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ICYMI: 12 States Hiked Gas Taxes on Monday

On July 1, Illinois and Ohio increased gas taxes by double digits: 19 cents per gallon and 10.5 CPG, respectively, followed by California at 5.6 CPG, all due to legislation passed this year or in 2017. Diesel tax hikes were even higher.
July 5, 2019, 11am PDT | Irvin Dawid
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Gas Pumps

Carl Davis, research director at the Institute on Taxation and Economic Policy (ITEP), a non-profit, non-partisan tax policy organization, writes about fuel tax increases that took effect July 1 in 13 states. Six resulted from gas tax legislation passed this year or in 2017, and six from indexing to inflation or adjustment to the price of fuel. The 13th state, Connecticut, saw a diesel tax hike only.

Davis starts with the historic doubling of the 19 cents per gallon Illinois gas taxes, last increased almost three decades ago.


National headlines were made in May when Illinois state Senator Martin A. Sandoval (D-Chicago) included a $1,000 annual registration fee for electric vehicles (EVs) in transportation funding legislation that would double the state excise gas tax of 19 cents per gallon. However, a different transportation funding bill, also co-authored by Sandoval, passed the legislature on June 2 and was signed by Gov. J.B. Pritzker (D) on June 28 to fund the $45 Billion Rebuild Illinois Capital Plan.

Senate Bill 1939 set the EV fee at a modest $100. Plug-in electric hybrids, like the recently discontinued Chevy Volt, which also burn gasoline and thus pay gas taxes, would be exempt. All light-duty vehicles will pay a $148 registration fee, which was increased from $98, effective 2020.

Why 19 cents?

"If the motor fuel tax had been indexed to inflation the last time it was raised, it would be 38 cents - another indication of Illinois' long failure to invest in needed maintenance of roads and bridges," according to the governor's office description of the $45 Billion Rebuild Illinois Capital Plan (look under Senate Bill 1939). Future tax increases will be determined by tying it to the Consumer Price Index, capped at one cent annually.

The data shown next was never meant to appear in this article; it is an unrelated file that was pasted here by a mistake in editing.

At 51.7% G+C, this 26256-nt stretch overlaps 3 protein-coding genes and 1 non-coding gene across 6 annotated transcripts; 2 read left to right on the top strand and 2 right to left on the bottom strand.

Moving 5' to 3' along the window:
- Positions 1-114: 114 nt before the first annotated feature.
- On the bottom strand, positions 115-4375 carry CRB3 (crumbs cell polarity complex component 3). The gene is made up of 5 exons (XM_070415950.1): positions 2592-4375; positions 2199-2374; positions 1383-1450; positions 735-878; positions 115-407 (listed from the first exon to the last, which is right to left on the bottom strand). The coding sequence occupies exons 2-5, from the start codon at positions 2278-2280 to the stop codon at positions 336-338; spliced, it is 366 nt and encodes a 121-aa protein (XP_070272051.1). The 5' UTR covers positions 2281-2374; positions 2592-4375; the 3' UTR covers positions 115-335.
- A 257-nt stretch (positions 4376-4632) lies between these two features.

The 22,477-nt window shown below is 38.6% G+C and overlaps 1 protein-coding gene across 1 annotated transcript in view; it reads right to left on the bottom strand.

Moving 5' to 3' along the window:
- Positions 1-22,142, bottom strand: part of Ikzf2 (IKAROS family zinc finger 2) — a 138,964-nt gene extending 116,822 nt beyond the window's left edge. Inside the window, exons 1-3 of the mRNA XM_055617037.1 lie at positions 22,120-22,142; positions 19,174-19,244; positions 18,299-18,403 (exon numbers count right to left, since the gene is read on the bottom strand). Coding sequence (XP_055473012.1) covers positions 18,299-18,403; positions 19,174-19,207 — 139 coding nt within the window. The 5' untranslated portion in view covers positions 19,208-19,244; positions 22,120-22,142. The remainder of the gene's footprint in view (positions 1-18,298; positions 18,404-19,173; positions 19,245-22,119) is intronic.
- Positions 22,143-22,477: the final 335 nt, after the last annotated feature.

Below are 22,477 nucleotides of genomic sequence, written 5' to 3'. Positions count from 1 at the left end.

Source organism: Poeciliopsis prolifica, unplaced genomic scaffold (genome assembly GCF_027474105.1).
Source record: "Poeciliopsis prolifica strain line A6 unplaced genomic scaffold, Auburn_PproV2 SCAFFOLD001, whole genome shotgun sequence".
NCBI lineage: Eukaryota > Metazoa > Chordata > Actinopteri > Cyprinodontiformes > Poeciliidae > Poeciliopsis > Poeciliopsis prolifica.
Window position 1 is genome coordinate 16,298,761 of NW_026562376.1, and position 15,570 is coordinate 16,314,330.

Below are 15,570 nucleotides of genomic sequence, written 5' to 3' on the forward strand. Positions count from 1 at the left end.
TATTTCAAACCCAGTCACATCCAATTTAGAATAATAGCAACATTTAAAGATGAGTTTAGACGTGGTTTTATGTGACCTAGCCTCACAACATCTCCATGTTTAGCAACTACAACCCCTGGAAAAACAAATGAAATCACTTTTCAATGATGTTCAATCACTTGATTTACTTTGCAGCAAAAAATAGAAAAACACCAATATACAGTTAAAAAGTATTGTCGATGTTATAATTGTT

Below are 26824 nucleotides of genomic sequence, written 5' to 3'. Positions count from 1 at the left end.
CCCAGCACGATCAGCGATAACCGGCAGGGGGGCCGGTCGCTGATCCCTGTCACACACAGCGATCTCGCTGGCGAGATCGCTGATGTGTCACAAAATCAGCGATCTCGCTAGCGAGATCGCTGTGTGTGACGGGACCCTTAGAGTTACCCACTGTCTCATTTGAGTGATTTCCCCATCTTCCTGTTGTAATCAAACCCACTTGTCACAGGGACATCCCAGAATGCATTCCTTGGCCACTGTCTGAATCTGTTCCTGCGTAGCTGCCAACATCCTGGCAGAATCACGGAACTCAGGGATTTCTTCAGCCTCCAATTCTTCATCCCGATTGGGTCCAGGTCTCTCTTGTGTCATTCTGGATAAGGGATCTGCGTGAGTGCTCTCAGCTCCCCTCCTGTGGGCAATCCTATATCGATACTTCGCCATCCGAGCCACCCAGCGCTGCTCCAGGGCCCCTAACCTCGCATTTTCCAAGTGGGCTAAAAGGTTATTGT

The fuel tax on diesel, liquefied natural gas, and propane will increase by 24 cents per gallon.

Additional reading:

  • Ryan Smith of Curbed Chicago reports on nearly $900 million in earmarks in the Rebuild Illinois plan for Chicago-specific CTA and road improvements.
  • Dan Petrella and Jamie Munks of the Chicago Tribune report on the massive gambling expansion and cigarette tax hikes that also became effective Monday that will also fund the Rebuild Illinois plan.


What's unusual is the immediacy of the Illinois fuel tax increases – a mere three days after Pritzker signed SB 1939. By contrast, the bill that increased the Ohio gas tax by 10.5 cents per gallon and diesel tax by 19 cents per gallon on Monday passed the General Assembly on April 2. Unlike the Ohio and California gas tax hikes, Ohio's fuel taxes will not be indexed to inflation.


The 5.6 cents per gallon increase on July 1 results from a provision in legislation approved over two years ago that may have escaped notice. Senate Bill 1, aka the Road Repair and Accountability Act of 2017, hiked gas taxes 12 cents per gallon and diesel excise taxes by 20 CPG on Nov 1, 2017.